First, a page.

Robyn Benson, PSAC

And it's off to court we go


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…to defend the rights of our members yet again.

The people who keep our borders secure—the FB group—have been seeking a collective agreement since 2011. Last Fall, having achieved very little progress at the bargaining table, the dispute was referred to a Public Interest Commission, which is established to try to bring the two sides together.

The PIC took nearly half a year to report, during which time Treasury Board authorized the Canadian Border Services Agency to email our members with a “final offer,” which it did on April 29. Shortly after that, we were informed that Treasury Board and the Canadian Border Services Agency would be asking Minister James Moore to order a mandatory membership vote.

This was literally unprecedented, and wildly premature. The PIC report hadn’t been released at that point, no one knew what was in it, and this power—to force a vote—has never been used. But nothing more was said until earlier this month, when Treasury Board President Tony Clement decided to celebrate Public Service Week by announcing that the forced vote would indeed take place.

The PIC report had just been released (June 5). But instead of sitting down with us to discuss the contents of the report—the normal process once it is in the hands of the two parties—Treasury Board flatly refused to meet.

One has to wonder what the point of a Public Interest Commission is, if its findings can simply be ignored altogether by one of the parties. That’s hardly serious bargaining, and effectively six months or so of the members’ time has been wasted.

We shall be asking for a judicial review of the decision. The claim by the government is that there is a risk of strike action by our members. But the truth is that there is no risk at all at this time. Any strike would be months away. There isn’t even an essential services agreement in place, which needs to happen before a strike can proceed. And the whole point of such an agreement is to ensure that the public is not endangered.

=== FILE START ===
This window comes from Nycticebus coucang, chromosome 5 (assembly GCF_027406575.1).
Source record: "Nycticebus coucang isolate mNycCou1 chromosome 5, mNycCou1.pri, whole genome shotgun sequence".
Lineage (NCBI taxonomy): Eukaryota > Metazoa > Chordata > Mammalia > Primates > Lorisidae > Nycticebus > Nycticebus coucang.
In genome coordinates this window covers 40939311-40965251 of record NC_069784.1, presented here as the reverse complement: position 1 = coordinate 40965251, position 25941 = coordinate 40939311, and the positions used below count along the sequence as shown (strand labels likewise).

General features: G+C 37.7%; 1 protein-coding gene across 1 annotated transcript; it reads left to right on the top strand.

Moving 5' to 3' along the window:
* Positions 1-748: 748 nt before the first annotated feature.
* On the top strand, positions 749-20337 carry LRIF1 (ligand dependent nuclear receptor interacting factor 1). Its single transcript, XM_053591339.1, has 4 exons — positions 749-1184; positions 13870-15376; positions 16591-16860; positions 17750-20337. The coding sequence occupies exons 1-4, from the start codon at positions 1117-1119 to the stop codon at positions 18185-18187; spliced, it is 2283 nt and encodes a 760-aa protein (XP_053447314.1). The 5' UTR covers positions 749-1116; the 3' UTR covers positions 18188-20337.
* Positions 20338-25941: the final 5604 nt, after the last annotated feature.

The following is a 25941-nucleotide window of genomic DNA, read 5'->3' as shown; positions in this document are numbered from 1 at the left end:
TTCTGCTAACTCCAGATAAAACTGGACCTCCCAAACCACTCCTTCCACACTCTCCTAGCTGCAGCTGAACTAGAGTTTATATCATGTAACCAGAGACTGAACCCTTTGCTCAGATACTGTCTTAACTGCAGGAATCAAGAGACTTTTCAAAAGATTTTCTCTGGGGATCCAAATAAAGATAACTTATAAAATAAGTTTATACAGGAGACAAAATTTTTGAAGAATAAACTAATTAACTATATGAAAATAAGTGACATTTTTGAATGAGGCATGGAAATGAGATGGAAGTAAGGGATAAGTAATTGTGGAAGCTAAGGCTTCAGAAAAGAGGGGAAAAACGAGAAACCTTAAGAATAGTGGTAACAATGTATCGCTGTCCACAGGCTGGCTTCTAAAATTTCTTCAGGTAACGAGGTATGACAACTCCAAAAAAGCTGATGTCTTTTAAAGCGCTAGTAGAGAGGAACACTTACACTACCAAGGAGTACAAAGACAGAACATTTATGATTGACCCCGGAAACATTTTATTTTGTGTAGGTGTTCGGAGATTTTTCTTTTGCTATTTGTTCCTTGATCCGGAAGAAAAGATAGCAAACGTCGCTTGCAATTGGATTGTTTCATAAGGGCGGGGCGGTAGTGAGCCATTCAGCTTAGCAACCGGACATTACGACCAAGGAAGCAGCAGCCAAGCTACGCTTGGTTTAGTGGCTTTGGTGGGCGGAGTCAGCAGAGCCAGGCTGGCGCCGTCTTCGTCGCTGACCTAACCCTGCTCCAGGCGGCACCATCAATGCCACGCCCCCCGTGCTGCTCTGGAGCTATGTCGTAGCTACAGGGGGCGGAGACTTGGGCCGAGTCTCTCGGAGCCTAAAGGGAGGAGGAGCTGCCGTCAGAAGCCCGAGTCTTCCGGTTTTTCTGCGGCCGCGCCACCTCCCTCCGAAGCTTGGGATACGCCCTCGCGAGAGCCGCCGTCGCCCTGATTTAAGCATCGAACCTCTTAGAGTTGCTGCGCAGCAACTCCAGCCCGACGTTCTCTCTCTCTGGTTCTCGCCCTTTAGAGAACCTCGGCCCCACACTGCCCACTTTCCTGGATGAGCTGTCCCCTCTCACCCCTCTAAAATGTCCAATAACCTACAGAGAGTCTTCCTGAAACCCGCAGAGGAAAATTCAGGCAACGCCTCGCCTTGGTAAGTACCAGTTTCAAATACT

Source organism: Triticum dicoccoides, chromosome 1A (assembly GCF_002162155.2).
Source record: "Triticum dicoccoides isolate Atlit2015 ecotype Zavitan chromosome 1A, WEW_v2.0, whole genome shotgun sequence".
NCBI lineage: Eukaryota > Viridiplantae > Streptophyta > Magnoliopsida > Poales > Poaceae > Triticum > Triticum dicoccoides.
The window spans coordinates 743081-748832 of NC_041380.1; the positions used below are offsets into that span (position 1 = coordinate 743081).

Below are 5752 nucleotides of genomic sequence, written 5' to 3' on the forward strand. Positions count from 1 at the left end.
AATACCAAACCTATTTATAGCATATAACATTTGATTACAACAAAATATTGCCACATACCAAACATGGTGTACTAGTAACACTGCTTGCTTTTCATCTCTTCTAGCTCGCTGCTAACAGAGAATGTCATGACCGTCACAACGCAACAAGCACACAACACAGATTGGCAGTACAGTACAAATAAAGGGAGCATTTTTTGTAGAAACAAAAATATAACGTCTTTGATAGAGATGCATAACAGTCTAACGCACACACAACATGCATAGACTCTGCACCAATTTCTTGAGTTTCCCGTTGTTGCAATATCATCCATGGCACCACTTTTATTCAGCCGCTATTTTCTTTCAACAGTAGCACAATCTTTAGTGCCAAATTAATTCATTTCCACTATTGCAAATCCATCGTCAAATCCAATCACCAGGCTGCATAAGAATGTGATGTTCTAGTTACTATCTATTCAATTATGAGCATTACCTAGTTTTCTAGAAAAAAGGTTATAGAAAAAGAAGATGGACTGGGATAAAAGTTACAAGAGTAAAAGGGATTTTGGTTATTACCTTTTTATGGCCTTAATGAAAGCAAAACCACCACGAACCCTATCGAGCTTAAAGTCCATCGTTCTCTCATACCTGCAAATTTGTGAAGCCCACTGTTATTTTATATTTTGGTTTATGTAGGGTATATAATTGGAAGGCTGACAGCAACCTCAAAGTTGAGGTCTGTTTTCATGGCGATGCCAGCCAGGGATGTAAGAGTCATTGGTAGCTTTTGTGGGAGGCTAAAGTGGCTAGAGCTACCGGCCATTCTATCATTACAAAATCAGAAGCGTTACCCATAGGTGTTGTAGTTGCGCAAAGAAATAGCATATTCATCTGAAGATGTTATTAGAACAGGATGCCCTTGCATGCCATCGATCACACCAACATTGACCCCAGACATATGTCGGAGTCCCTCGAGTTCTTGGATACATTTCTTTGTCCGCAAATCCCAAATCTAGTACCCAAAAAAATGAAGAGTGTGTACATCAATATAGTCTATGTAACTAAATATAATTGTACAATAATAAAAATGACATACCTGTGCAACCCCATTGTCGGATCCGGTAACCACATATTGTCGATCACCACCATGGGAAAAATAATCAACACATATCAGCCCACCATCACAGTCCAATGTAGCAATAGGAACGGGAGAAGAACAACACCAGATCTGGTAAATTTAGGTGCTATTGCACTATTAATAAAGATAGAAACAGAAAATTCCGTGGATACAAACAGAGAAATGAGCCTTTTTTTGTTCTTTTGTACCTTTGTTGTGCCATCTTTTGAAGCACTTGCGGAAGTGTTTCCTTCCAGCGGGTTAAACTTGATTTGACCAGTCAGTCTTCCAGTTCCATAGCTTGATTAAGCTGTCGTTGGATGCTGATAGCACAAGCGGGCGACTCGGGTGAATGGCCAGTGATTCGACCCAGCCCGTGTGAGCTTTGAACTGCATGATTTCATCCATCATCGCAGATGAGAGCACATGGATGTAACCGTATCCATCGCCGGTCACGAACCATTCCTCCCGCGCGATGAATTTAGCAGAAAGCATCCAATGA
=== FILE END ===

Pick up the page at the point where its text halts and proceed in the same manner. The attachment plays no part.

It gets worse. The Public Service Labour Relations Board could hold the vote in mid-July, when many of the affected workers are off on vacation.

We believe that Minister Moore’s decision to force a vote is fundamentally flawed in law, have asked the Federal Court to quash the order, and have requested an expedited hearing on the matter. In the event that a vote does take place, the FB negotiating team is strongly recommending that members of the FB group reject it, as is the entire PSAC leadership.

In the meantime, all members should ponder the grave consequences of this arbitrary action by the government. We have a collective bargaining process in place for a reason—to allow the two parties to negotiate an agreement in good faith. If either side can just arbitrarily step out of the process when it feels like it, we no longer have bargaining at all. Up and leaving when it chooses, Treasury Board is tearing up a process that has served both sides for nearly fifty years.

Stay tuned for updates. We’ll keep you fully informed of developments.


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This page contains a single entry by Robyn Benson, PSAC published on June 19, 2013 8:29 AM.

Shenanigans on the Hill: an update was the previous entry in this blog.

Recess time is the next entry in this blog.

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